He lived with his wife, Shelly Burch, in New York.  He had suffered a heart attack on July 3 and He died on July 6, 2019, after having been hospitalized. He had three children: Randy Charnin, Sasha Charnin Morrison, and Nicolas Hamilton Humphrey and three stepchildren: Joel, Dayna, and Richard Bennett. Martin was grandpa six grandchildren: Maxwell Charnin, Gus, Oliver Morrison, Aliya Hamilton Humphrey, Natalie Humphrey, Autumn Humphrey. The marquee lights of Broadway’s Alvin Theatre (Neil Simon) were dimmed on July 13, 2019, in the traditional gesture in his honor.[29][30][31]



Television and film

Awards and nominations





  1. ^ McMurray, Emily J. (October 1992). Contemporary Theatre, Film and Television. Gale Research Company. ISBN 9780810320734.
  2. ^ "Martin Charnin Who Helped Create 'Annie' Dies at 84". The New York Times, July 8, 2019
  3. ^ a b "Martin Charnin Biography"., accessed July 11, 2012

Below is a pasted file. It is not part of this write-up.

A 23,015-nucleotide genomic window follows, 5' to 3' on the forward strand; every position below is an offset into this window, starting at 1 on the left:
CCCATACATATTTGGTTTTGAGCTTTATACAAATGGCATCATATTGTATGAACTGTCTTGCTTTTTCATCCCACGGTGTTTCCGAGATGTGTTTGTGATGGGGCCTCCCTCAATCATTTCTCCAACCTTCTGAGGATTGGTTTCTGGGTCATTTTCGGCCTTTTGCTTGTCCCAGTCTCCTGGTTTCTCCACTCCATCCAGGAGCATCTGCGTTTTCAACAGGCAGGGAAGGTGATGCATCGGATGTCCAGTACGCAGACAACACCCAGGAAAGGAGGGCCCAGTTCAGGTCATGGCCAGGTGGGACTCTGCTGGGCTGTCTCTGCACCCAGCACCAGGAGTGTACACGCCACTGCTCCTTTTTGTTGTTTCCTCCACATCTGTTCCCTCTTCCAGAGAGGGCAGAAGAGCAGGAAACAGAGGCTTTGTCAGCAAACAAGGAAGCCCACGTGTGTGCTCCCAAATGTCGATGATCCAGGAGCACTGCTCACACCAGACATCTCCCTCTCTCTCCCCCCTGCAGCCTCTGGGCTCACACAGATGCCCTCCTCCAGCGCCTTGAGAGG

4. ^ a b c "Martin Charnin Biography"., accessed July 11, 2012
  5. ^ Rich, Frank. "Stage View; For Troubled Tryouts, Few Happy Endings". The New York Times (, January 28, 1990
  6. ^ a b "Charnin Emmy Listing", accessed July 11, 2012
  7. ^ " Nash at Nine". Internet Broadway Database, accessed July 21, 2012
  8. ^ Suskin, Steven. Music!Music!. The Sound of Broadway Music. A Book of Orchestrators and Orchestrations (2011), Oxford University Press, ISBN 978-0-19-979084-5
  9. ^ a b c "Charnin Overview"., accessed July 11, 2012
  10. ^ "Bar Mitzvah Boy"., accessed July 11, 2012
  11. ^ Rich, Frank. "Stage: 'Family Business,' With Angela Lansbury". The New York Times, December 16, 1982
  12. ^ Cafe Crown. Internet Broadway database, accessed July 11, 2012
  13. ^ Rich, Frank. "Review/Theater; Sid Caesar and a Cast of Many on Broadway". The New York Times, (, November 2, 1989
  14. ^ Gussow, Mel. Reviews/Theater; Sending Up Musicals, In 'Laughing Matters'". The New York Times (, May 21, 1989
  15. ^ Friedlander, Mira. "Legit Reviews. Jeanne La Pucelle". Variety, March 1, 1997
  16. ^ Upstairs at O'Neals. Archived 2012-10-21 at the Wayback Machine Internet Off-Broadway Database, accessed July 13, 2012
  17. ^ Wilson, John S. "Cabaret: 'Upstairs At O'Neals,' A Revue". The New York Times, October 29, 1982
  18. ^ "The No Frills Revue Listing"., accessed July 13, 2012
  19. ^ Holden, Stephen. "Stage: For Comedy 'The Nn-Frills Revue' ". The New York Times, October 18, 1987
  20. ^ "Regional"